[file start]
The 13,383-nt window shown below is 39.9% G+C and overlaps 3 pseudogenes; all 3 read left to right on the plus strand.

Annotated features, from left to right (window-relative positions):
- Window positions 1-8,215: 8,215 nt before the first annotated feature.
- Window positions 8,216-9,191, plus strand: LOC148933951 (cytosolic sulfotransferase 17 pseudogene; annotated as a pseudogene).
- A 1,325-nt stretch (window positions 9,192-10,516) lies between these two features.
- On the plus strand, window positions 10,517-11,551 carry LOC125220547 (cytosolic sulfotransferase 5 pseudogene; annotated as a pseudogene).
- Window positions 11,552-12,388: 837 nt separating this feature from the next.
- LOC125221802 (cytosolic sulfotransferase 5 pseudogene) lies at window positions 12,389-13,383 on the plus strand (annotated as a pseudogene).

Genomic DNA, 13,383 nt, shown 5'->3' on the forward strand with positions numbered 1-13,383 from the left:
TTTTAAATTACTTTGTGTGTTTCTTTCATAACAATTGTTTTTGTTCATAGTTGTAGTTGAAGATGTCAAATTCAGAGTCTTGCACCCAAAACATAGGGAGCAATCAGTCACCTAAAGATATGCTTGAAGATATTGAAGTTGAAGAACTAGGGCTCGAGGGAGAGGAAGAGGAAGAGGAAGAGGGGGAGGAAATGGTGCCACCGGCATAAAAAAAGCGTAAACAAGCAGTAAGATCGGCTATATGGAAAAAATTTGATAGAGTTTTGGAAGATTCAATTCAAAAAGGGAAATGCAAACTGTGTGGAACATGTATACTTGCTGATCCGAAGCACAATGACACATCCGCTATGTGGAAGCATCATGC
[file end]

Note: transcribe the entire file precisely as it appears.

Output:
The 13,383-nt window shown below is 39.9% G+C and overlaps 3 pseudogenes; all 3 read left to right on the plus strand.

Annotated features, from left to right (window-relative positions):
- Window positions 1-8,215: 8,215 nt before the first annotated feature.
- Window positions 8,216-9,191, plus strand: LOC148933951 (cytosolic sulfotransferase 17 pseudogene; annotated as a pseudogene).
- A 1,325-nt stretch (window positions 9,192-10,516) lies between these two features.
- On the plus strand, window positions 10,517-11,551 carry LOC125220547 (cytosolic sulfotransferase 5 pseudogene; annotated as a pseudogene).
- Window positions 11,552-12,388: 837 nt separating this feature from the next.
- LOC125221802 (cytosolic sulfotransferase 5 pseudogene) lies at window positions 12,389-13,383 on the plus strand (annotated as a pseudogene).

Genomic DNA, 13,383 nt, shown 5'->3' on the forward strand with positions numbered 1-13,383 from the left:
TTTTAAATTACTTTGTGTGTTTCTTTCATAACAATTGTTTTTGTTCATAGTTGTAGTTGAAGATGTCAAATTCAGAGTCTTGCACCCAAAACATAGGGAGCAATCAGTCACCTAAAGATATGCTTGAAGATATTGAAGTTGAAGAACTAGGGCTCGAGGGAGAGGAAGAGGAAGAGGAAGAGGGGGAGGAAATGGTGCCACCGGCATAAAAAAAGCGTAAACAAGCAGTAAGATCGGCTATATGGAAAAAATTTGATAGAGTTTTGGAAGATTCAATTCAAAAAGGGAAATGCAAACTGTGTGGAACATGTATACTTGCTGATCCGAAGCACAATGACACATCCGCTATGTGGAAGCATCATGC